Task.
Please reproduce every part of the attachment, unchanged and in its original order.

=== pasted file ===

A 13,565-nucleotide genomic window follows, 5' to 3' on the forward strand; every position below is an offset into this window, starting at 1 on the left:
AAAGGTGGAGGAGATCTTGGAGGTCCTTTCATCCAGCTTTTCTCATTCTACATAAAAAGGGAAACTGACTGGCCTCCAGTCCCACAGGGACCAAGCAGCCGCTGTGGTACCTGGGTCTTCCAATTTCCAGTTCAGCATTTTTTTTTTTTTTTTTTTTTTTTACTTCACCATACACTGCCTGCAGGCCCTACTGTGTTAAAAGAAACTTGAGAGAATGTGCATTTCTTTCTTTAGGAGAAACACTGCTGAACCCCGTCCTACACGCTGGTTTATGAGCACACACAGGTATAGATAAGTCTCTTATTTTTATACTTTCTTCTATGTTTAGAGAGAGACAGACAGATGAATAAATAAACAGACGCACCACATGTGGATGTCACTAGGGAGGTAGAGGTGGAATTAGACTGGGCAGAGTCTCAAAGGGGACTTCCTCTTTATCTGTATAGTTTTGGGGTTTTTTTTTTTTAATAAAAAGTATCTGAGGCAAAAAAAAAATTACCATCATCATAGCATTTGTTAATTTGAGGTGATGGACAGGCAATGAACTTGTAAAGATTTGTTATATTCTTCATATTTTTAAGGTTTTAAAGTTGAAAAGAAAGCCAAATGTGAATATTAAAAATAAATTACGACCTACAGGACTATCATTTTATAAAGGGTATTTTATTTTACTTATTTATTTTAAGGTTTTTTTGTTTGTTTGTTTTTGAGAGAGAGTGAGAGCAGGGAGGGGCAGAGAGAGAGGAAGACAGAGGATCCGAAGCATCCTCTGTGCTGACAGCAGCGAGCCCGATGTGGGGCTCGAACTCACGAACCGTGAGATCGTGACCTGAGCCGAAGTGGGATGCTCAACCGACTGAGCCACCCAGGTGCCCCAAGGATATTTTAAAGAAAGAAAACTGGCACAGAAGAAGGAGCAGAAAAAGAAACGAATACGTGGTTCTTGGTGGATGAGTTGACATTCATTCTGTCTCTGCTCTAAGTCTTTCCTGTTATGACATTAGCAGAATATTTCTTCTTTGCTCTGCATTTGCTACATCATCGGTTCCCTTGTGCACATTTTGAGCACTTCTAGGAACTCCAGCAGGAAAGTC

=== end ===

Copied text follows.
A 13,565-nucleotide genomic window follows, 5' to 3' on the forward strand; every position below is an offset into this window, starting at 1 on the left:
AAAGGTGGAGGAGATCTTGGAGGTCCTTTCATCCAGCTTTTCTCATTCTACATAAAAAGGGAAACTGACTGGCCTCCAGTCCCACAGGGACCAAGCAGCCGCTGTGGTACCTGGGTCTTCCAATTTCCAGTTCAGCATTTTTTTTTTTTTTTTTTTTTTTTACTTCACCATACACTGCCTGCAGGCCCTACTGTGTTAAAAGAAACTTGAGAGAATGTGCATTTCTTTCTTTAGGAGAAACACTGCTGAACCCCGTCCTACACGCTGGTTTATGAGCACACACAGGTATAGATAAGTCTCTTATTTTTATACTTTCTTCTATGTTTAGAGAGAGACAGACAGATGAATAAATAAACAGACGCACCACATGTGGATGTCACTAGGGAGGTAGAGGTGGAATTAGACTGGGCAGAGTCTCAAAGGGGACTTCCTCTTTATCTGTATAGTTTTGGGGTTTTTTTTTTTTAATAAAAAGTATCTGAGGCAAAAAAAAAATTACCATCATCATAGCATTTGTTAATTTGAGGTGATGGACAGGCAATGAACTTGTAAAGATTTGTTATATTCTTCATATTTTTAAGGTTTTAAAGTTGAAAAGAAAGCCAAATGTGAATATTAAAAATAAATTACGACCTACAGGACTATCATTTTATAAAGGGTATTTTATTTTACTTATTTATTTTAAGGTTTTTTTGTTTGTTTGTTTTTGAGAGAGAGTGAGAGCAGGGAGGGGCAGAGAGAGAGGAAGACAGAGGATCCGAAGCATCCTCTGTGCTGACAGCAGCGAGCCCGATGTGGGGCTCGAACTCACGAACCGTGAGATCGTGACCTGAGCCGAAGTGGGATGCTCAACCGACTGAGCCACCCAGGTGCCCCAAGGATATTTTAAAGAAAGAAAACTGGCACAGAAGAAGGAGCAGAAAAAGAAACGAATACGTGGTTCTTGGTGGATGAGTTGACATTCATTCTGTCTCTGCTCTAAGTCTTTCCTGTTATGACATTAGCAGAATATTTCTTCTTTGCTCTGCATTTGCTACATCATCGGTTCCCTTGTGCACATTTTGAGCACTTCTAGGAACTCCAGCAGGAAAGTC